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GE Aerospace says it successfully demonstrated an advanced jet propulsion concept that involves a dual-mode ramjet design utilizing rotating detonation combustion. This could offer a pathway to the development of new aircraft and missiles capable of flying efficiently at high supersonic and even hypersonic speeds across long distances.

A press release that GE Aerospace put out today offers new details about what it says “is believed to be a world-first hypersonic dual-mode ramjet (DMRJ) rig test with rotating detonation combustion (RDC) in a supersonic flow stream.” Hypersonic speed is defined as anything above Mach 5. Amy Gowder, President and CEO of the Defense & Systems division of GE Aerospace, previously disclosed this project, but offered more limited information, at this year’s Paris Air Show in June.

“A typical air-breathing DMRJ propulsion system can only begin operating when the vehicle achieves supersonic speeds of greater than Mach 3,” the press release explains. “GE Aerospace engineers are working on a rotating detonation-enabled dual mode ramjet that is capable of operating at lower Mach numbers, enabling the flight vehicle to operate more efficiently and achieve longer range.” 

“RDC [rotating detonation combustion] enables higher thrust generation more efficiently, at an overall smaller engine size and weight, by combusting the fuel through detonation waves instead of a standard combustion system that powers traditional jet engines today,” the press release adds.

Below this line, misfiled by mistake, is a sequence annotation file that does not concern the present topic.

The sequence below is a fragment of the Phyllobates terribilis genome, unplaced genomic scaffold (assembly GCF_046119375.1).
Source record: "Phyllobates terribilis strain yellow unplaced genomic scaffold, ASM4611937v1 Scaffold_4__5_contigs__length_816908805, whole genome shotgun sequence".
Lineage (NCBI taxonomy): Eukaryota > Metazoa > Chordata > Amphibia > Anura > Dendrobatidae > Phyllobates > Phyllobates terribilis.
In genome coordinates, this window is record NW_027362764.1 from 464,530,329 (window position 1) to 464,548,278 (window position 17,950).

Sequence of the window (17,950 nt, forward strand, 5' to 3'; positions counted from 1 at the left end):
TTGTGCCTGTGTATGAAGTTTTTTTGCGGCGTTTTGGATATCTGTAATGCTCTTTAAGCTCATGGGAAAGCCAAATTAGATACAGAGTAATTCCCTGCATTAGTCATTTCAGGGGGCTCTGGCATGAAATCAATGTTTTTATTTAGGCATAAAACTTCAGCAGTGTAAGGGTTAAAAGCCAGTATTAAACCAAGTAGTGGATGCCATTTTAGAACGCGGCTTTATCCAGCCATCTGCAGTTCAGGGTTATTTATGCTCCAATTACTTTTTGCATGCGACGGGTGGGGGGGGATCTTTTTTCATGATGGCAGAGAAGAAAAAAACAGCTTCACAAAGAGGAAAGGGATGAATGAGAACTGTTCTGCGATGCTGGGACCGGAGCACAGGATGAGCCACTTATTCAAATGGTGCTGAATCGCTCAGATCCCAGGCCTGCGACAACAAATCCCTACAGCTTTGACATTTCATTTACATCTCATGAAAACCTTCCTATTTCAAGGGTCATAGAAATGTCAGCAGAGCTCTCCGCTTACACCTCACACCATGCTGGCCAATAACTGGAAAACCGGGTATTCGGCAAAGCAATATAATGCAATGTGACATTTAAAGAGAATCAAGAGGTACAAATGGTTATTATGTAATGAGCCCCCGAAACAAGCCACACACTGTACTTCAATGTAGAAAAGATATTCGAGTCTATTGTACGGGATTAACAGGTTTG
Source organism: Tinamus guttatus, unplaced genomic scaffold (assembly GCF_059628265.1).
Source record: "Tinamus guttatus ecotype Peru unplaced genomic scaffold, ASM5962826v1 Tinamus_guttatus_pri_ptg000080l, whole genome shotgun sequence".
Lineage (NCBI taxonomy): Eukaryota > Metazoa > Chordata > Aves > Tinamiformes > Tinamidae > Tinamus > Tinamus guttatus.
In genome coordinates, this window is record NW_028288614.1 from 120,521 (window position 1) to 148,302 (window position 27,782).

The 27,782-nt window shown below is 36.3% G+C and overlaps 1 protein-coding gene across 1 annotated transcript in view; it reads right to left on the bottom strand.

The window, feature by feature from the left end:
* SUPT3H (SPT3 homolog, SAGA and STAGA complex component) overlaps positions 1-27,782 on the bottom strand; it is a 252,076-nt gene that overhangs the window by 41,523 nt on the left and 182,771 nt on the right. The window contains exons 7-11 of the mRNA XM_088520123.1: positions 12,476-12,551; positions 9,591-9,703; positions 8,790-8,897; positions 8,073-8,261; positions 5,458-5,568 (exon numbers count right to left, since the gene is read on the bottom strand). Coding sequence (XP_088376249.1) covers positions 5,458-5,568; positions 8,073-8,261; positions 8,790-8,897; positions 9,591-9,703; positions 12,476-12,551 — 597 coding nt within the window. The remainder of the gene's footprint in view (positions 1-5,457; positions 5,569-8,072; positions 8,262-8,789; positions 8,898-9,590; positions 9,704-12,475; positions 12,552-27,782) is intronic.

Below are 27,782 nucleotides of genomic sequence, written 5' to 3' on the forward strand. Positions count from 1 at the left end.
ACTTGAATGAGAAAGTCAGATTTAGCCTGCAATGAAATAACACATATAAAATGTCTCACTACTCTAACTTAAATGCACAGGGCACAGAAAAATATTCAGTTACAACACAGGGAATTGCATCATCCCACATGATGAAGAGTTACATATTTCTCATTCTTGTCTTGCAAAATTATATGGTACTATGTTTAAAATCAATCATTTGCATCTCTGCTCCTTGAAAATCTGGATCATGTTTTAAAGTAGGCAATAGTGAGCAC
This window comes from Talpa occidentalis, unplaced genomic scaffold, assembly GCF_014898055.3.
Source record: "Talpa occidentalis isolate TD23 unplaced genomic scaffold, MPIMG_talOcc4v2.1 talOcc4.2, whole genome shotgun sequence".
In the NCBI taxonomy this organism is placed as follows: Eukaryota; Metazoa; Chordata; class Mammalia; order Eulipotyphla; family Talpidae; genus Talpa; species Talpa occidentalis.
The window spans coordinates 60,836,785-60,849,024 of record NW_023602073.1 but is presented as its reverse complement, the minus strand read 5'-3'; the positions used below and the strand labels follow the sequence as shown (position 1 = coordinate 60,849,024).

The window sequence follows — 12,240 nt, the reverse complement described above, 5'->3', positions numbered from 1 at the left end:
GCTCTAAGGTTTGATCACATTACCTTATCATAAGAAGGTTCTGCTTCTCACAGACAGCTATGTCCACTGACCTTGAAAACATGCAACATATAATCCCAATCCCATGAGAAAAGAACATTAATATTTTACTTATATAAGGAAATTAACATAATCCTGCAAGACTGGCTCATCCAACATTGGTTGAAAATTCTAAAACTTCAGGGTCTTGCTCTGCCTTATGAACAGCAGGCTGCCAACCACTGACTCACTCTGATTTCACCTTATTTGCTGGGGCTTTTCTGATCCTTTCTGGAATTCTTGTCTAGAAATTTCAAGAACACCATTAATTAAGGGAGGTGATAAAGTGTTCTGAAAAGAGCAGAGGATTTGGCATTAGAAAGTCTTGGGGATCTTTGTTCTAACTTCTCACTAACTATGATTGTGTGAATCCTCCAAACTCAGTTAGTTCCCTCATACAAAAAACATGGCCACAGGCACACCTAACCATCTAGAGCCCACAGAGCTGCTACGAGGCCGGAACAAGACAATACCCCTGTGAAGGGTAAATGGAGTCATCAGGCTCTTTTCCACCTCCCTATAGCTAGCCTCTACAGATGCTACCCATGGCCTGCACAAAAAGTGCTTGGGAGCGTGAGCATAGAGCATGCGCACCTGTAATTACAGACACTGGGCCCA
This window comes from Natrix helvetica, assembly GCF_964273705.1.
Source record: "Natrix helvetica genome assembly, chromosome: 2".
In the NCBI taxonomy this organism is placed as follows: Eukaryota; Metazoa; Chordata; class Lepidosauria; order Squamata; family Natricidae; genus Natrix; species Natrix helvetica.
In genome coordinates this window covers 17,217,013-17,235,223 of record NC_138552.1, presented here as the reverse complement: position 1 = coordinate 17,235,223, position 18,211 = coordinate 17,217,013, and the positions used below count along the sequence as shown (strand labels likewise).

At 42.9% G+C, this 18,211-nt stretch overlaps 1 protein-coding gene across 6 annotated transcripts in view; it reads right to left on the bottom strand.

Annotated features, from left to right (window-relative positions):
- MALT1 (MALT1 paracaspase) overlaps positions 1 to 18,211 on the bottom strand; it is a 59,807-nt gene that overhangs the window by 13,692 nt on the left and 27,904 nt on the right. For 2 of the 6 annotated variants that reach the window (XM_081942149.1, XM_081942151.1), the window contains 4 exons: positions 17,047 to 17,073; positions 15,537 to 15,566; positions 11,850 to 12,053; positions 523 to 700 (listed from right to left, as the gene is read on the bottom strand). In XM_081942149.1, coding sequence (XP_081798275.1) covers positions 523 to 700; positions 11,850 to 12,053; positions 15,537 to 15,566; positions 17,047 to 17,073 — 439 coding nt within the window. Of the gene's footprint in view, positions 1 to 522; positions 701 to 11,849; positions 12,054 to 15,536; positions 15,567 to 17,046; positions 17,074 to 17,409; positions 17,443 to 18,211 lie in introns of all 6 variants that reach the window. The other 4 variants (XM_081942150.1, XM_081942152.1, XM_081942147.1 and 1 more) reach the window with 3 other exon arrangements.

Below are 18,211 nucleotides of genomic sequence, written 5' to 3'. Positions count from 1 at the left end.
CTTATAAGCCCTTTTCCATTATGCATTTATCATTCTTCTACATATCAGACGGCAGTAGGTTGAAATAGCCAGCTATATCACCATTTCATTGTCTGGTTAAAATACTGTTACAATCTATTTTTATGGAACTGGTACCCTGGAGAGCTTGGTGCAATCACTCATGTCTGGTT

To elaborate, in most traditional gas turbines, including turbofan and turbojet engines, air is fed in from an inlet and compressed, and then is mixed with fuel and burned via deflagration (where combustion occurs at a subsonic rate) in a combustion chamber. This process creates the continuous flow of hot, high-pressure air needed to make the whole system run.

A rotating detonation engine (which involves combustion that happens at a supersonic rate) instead “starts with one cylinder inside another larger one, with a gap between them and some small holes or slits through which a detonation fuel mix can be pushed,” according to a past article on the general concept from New Atlas. “Some form of ignition creates a detonation in that annular gap, which creates gases that are pushed out one end of the ring-shaped channel to produce thrust in the opposite direction. It also creates a shockwave that propagates around the channel at around five times the speed of sound, and that shockwave can be used to ignite more detonations in a self-sustaining, rotating pattern if fuel is added in the right spots at the right times.”

Experimentation with rotating detonation concepts dates back to the 1950s, but actually creating a workable engine of this type had proved elusive until very recently, at least publicly. In 2020, a team at the University of Central Florida (UCF), working together with the U.S. Air Force’s Air Force Research Laboratory (AFRL), said they had created a first-of-its-kind experimental test rig that demonstrated the concept’s practical feasibility. The following year, the researchers at UCF announced they had built a prototype engine capable of producing a sustained detonation wave, said to be another world’s first. There have been additional developments with regard to rotating detonation engines elsewhere in the United States and around the world since then.
In principle, rotating detonation requires less fuel to produce the same level of power/thrust as combustion via deflagration. The resulting sustained shockwave builds its own pressure, as well, leading to even greater fuel efficiency. Pressure is steadily lost during deflagration.